One of the standing traditions in my household is to get thoroughly immersed in Christmas music during the holiday season. For years, this has involved Pandora streams and Raspberry Pis. This year, I built on that tradition with a little help from some Adafruit gadgets:
I’m working on a project that will include using LEDs as light sensors, and one of the first tasks is to learn a bit more about the wavelengths of light that are emitted by an array of LEDs. Since I’ve recently created a Mathematica interface to an Ocean Optics spectrometer (on a Raspberry Pi, naturally), the first task was pretty straightforward.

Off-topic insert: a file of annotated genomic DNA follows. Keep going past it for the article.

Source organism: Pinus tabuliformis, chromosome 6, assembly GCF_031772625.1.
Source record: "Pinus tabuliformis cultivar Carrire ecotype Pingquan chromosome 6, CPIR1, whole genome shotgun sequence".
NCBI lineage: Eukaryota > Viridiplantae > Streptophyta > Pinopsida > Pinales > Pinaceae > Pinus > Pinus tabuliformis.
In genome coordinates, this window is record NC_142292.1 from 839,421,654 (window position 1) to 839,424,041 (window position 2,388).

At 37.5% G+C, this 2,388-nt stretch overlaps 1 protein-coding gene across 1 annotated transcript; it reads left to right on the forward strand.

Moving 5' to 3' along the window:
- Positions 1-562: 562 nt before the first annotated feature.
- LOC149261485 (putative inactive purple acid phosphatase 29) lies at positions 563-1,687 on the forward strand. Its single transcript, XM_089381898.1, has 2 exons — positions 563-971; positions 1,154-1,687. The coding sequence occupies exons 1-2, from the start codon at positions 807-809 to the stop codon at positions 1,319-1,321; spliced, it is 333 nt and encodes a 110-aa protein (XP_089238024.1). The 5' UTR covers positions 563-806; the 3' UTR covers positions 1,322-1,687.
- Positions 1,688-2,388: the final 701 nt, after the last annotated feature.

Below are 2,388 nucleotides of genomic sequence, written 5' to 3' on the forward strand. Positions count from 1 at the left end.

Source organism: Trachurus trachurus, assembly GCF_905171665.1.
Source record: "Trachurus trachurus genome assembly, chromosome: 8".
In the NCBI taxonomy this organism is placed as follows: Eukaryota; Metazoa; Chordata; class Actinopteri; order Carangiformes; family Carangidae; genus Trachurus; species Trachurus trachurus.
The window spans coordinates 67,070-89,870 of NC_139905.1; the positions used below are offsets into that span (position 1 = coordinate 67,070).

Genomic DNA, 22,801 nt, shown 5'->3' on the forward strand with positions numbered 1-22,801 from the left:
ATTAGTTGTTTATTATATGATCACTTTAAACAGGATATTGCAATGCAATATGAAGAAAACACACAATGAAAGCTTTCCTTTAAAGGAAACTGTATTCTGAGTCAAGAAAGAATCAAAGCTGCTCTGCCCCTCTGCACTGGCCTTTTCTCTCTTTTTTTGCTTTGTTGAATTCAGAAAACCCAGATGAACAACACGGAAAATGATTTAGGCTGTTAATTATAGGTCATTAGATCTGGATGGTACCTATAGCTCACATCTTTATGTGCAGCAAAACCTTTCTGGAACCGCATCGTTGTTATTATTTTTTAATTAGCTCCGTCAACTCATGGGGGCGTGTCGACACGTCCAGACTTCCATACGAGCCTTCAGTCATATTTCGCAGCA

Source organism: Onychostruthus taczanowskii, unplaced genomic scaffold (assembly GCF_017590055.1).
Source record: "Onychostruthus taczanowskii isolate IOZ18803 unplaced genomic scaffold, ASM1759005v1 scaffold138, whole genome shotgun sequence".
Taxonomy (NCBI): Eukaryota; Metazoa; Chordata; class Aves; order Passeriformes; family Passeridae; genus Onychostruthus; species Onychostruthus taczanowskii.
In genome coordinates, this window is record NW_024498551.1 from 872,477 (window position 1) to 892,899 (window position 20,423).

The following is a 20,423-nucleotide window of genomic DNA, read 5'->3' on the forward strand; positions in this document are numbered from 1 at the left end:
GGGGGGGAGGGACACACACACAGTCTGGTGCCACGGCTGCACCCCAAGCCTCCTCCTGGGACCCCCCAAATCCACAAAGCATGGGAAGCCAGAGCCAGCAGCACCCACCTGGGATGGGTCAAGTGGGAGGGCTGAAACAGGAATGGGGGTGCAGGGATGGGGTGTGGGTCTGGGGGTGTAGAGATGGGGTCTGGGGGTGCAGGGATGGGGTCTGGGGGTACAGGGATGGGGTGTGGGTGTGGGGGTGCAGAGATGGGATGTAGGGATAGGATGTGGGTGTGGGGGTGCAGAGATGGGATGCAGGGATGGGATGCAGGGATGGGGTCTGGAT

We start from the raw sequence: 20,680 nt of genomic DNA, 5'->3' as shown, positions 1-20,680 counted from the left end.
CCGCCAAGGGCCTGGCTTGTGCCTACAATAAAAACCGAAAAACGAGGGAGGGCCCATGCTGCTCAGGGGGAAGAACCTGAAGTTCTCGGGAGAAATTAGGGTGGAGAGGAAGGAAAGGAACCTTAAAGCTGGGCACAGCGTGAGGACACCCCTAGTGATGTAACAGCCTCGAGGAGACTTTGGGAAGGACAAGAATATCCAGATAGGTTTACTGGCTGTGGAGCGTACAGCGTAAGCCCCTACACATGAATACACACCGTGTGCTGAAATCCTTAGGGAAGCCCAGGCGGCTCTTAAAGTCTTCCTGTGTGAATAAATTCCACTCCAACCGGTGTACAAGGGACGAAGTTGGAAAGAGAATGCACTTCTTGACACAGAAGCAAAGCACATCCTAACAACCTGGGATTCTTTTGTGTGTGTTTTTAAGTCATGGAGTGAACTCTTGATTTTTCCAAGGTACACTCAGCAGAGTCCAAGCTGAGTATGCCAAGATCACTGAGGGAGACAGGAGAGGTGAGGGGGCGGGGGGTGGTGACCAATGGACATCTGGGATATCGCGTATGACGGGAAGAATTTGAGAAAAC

I am teaching Mandy to sing (sort of). Here’s Mandy playing along to Carol of the Bells in what may be the worlds “first” Periodic Table spectrum visualizer. Now, before we blow up the Twitter sphere with allegations that Mandy belongs on the Top Ten List of Most Infamous Lip Syncing incidents, I’m not claiming that this is live. Mandy wasn’t designed to do real-time spectrum analysis (she’s a Periodic Table, after all) but I wanted to see if some geeky visualizations would be possible. So, I created my own version of Carol of the Bells (written in Sonic-Pi) and then analyzed the audio file using Mathematica, which has a neat function, SpectrogramArray, that provides easy access to the frequencies in an audio file. I then binned the frequencies into 118 buckets – one for each element on the periodic table, and converted the intensities into colors (blue for high amplitude, red for low amplitude). I probably should have thought a bit more about which elements should display which frequencies, but time was running short so I simply made the heavier elements have the lower frequencies. In any case – enjoy.